One reason is simple cinematic storytelling: the show’s writers and actors want the viewers to be on Kaz’s side, so we are. Similarly, we are positioned to be against Kirigan. Although his portrayal is not entirely unsympathetic: I can definitely empathize with his frustration and contempt at having to submit to a buffoon like the King of Ravka, and the show successfully conveys the many complexities in his personality. Kirigan is, objectively, actually a more admirable character than Kaz. Kaz is concerned with getting rich, and looking out for his Crows, no matter who else gets hurt; Kirigan genuinely believes he is doing what is right for the future of Ravka and the safety of all Grisha everywhere. He genuinely believes he is being selfless.
That, perhaps, is one characteristic that differentiates Kirigan from Kaz: Kirigan lies to himself just as much as he does to everyone else. Kirigan has half-convinced himself that he really is a righteous and heroic martyr, making the hard choices so others don’t have to. Kaz, on the other hand, is completely honest with himself and those he respects; he does not engage in self-deception. He knows himself for who and what he is, and has the self-respect never to try to deceive himself about it.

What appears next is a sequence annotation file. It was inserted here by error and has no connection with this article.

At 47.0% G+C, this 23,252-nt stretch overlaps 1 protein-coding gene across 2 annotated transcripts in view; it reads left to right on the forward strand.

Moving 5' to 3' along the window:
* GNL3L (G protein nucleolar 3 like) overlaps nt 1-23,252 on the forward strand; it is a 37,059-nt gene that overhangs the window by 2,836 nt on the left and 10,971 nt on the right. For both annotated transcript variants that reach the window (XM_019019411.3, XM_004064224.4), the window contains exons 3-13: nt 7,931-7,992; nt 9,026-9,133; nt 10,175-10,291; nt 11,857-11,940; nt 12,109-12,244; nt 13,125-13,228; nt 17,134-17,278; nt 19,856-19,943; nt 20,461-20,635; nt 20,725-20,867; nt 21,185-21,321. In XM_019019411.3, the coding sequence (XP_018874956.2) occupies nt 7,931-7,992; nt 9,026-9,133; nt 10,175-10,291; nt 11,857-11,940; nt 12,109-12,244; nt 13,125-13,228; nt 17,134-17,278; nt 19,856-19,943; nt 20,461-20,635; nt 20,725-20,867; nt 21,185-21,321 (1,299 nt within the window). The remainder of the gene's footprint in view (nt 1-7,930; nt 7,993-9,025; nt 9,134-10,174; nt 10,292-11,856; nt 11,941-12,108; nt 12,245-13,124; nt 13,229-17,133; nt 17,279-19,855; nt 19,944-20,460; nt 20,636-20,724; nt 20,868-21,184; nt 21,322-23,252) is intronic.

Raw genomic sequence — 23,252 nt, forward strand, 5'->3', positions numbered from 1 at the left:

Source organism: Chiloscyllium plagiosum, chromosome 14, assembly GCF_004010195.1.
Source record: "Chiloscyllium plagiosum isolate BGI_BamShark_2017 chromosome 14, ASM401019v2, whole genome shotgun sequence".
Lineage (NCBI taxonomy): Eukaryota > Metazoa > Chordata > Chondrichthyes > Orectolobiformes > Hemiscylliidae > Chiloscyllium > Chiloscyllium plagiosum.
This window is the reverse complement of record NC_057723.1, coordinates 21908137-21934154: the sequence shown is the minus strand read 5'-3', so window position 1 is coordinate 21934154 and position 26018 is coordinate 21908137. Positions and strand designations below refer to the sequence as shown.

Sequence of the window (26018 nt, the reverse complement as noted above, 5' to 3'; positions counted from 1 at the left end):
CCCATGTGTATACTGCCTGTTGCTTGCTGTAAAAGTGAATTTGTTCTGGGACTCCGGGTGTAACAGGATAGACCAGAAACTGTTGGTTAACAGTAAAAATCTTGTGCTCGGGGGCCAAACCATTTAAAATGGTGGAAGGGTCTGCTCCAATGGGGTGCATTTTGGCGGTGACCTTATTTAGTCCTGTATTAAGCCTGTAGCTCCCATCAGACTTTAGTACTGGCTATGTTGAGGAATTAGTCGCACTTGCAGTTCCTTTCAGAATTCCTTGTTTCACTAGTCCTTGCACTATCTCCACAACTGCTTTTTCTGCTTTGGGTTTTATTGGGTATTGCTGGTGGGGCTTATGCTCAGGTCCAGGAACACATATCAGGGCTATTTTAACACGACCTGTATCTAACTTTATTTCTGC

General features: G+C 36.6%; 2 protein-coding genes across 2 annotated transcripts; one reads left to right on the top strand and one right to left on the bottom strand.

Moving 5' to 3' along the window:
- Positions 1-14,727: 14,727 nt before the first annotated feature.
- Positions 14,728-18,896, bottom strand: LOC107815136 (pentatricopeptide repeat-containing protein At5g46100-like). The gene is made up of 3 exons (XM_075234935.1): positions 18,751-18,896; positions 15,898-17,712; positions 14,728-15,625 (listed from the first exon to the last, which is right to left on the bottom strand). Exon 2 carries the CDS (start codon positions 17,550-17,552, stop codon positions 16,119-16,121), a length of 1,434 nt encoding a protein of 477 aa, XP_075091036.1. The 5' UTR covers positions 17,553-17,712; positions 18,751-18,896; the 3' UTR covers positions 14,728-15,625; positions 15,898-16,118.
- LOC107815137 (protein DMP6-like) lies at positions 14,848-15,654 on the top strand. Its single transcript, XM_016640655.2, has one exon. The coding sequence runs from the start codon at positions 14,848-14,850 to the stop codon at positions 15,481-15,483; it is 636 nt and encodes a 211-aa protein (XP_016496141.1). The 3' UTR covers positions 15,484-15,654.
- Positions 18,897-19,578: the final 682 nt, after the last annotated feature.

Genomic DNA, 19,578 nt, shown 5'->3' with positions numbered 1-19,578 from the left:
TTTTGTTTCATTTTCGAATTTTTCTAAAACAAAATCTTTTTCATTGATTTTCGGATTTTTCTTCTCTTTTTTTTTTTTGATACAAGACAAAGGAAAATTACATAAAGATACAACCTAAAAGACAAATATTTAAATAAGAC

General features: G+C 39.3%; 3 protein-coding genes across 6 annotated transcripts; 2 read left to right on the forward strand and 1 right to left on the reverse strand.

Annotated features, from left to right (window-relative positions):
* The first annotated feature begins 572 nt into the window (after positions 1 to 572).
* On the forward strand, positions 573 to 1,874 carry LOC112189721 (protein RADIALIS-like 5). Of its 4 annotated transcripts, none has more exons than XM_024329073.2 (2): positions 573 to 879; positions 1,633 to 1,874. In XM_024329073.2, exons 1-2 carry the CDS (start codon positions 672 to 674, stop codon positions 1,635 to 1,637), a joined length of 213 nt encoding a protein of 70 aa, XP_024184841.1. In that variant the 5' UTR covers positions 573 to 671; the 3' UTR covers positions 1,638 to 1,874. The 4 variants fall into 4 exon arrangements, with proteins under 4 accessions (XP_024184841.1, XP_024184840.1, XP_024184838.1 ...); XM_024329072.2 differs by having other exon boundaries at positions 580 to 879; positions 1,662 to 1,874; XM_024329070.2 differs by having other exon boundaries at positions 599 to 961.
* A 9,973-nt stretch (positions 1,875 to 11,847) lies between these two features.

This brutal honesty also extends to those he cares about. This is another difference between Kaz and Kirigan: Kaz might use and manipulate other people but, unlike Kirigan, he never loses track of the fact that they are people. Consider the speech he gives Inej in Episode 7, “The Unsea”:
“Crows don’t just remember the faces of people who wronged them. They also remember those who were kind. They tell each other who look after and who to watch out for. No Saint ever watched over me. Not like you have.”
—Shadow and Bone. (2021, April 23). The unsea. (Season 1, Episode 7).
To Kaz Brekker, Inej Ghafa is greater and more powerful than a Saint, because she is a true friend. He truly trusts and respects her. He sees her and Jesper as human beings, even extending real respect to Alina by the end of the first season. Kaz’s feelings for Inej are so deep and true that he is willing to mortgage his most valuable asset, the Crow Club, to prevent her falling into the brutal hands of brothel madam Tante Heleen. He risks his own life to save Inej from an attacking volcra, and is, in the end, willing to forgo a million kruger because Inej objects to abducting Alina. Kaz’s selfishness is tempered by true love and friendship, however unwilling he is to admit it.